Migrants who come to Australia face the challenge not just of navigating a fresh start, but also of learning how to stay safe in our waterways.

“You must remember that many of us who come from Afghanistan have never really experienced the water before,” said Mohammad Raza Hussainizada.

“When we were kids, we didn’t really go swimming, we didn’t have that opportunity.”

His Afghan Fajar Association Inc (AFAIC) is now helping fellow Afghans in Campbelltown by providing water safety knowledge and swimming classes.

There were lots of joyful splashes yesterday at the conclusion of this season’s Swim 2 Survive program that saw around thirty young people from 5 to 25 years having a blast at the Mt Annan Leisure Centre’s pools.

“Many of them have never swum before and are unaware of the dangers in the water such as currents, rips, submerged objects, and floodwaters,” said Mr Hussainizada.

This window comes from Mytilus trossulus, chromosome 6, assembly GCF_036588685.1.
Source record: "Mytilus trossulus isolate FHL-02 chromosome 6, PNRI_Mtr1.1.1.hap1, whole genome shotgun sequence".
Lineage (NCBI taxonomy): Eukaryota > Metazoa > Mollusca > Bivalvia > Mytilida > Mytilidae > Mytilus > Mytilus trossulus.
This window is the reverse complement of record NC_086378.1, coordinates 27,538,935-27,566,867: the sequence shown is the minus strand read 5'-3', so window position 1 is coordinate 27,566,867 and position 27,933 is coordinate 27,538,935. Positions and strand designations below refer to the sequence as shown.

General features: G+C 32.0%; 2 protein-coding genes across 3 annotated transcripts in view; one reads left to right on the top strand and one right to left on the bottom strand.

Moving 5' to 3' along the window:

“They are now encouraged to continue learning to swim better, an important life skill that will help them enjoy our lovely Australian beaches and pools safely.”

As its project manager, Mr Hussainizada added that AFAIC’s swimming and water safety programs not only taught essential skills but also promoted health, fitness, and friendship.

Around a quarter of the people who drown in Australia each year are born overseas, according to Royal Life Saving Australia. The drowning of a person of Indian sub-continent heritage two years ago at a Mt Annan lake is still fresh in the community’s minds.

“Which is why, though we often have to fund it ourselves, AFAIC has been conducting swimming classes every season since 2012,” Mr Hussainizada said.

Participants are transported to the pool free of cost, and yesterday, after receiving their medals and certificates at the end of a four day course, they were treated to pizza and chips, donated by the ever-generous Mevlana Cifci of King Kebab House.

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